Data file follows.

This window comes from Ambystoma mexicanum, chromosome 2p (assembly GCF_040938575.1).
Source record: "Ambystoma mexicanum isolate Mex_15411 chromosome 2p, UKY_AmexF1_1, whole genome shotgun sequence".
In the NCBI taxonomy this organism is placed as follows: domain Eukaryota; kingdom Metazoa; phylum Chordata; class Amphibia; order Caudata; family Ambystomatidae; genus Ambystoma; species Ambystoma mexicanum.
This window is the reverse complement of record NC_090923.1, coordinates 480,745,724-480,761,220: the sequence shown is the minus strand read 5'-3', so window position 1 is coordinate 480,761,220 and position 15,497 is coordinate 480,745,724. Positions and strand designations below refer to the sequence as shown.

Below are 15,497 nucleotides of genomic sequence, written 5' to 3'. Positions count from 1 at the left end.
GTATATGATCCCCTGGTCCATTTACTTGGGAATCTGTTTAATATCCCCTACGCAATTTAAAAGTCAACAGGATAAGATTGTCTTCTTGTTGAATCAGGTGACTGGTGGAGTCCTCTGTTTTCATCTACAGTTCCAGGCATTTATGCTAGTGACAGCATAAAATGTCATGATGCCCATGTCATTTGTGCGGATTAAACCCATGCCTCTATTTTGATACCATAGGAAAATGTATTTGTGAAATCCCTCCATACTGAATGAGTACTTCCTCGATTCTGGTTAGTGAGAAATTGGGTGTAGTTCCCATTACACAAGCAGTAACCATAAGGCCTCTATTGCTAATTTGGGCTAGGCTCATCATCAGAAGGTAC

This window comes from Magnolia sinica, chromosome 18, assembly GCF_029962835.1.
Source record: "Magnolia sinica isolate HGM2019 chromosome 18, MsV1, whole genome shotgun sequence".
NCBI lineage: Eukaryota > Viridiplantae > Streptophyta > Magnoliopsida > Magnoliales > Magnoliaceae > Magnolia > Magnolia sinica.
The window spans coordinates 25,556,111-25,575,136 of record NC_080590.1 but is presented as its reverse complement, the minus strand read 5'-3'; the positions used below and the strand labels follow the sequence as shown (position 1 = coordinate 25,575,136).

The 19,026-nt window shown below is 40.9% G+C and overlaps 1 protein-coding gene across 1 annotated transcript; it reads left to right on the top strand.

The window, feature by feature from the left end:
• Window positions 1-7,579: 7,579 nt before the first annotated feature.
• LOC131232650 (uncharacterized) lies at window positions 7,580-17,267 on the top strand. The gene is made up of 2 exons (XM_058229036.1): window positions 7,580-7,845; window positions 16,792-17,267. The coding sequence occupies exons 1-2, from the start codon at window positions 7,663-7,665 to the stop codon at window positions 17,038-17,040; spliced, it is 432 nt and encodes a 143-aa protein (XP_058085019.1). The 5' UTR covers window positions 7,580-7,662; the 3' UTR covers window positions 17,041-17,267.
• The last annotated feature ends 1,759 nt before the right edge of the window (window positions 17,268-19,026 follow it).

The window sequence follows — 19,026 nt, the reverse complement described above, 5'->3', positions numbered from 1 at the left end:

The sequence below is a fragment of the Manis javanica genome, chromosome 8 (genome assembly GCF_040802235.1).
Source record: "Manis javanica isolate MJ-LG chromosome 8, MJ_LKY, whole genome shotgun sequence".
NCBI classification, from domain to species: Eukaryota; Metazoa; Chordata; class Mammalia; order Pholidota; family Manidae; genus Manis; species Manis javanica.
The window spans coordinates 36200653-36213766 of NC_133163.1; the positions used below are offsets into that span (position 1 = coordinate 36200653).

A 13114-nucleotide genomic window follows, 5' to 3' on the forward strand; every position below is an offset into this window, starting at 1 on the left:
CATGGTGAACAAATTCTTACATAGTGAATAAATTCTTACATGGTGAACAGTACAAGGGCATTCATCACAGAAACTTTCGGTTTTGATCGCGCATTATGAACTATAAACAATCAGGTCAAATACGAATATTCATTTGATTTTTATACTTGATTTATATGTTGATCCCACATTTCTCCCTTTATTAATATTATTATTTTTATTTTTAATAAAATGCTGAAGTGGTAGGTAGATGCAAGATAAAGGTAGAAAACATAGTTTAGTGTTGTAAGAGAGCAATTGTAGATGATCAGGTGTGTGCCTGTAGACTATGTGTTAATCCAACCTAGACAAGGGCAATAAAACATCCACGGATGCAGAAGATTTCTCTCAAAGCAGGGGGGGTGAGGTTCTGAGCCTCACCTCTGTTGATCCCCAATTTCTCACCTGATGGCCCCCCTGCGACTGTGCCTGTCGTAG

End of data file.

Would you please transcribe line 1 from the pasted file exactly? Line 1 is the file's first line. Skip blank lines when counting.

This window comes from Ambystoma mexicanum, chromosome 2p (assembly GCF_040938575.1).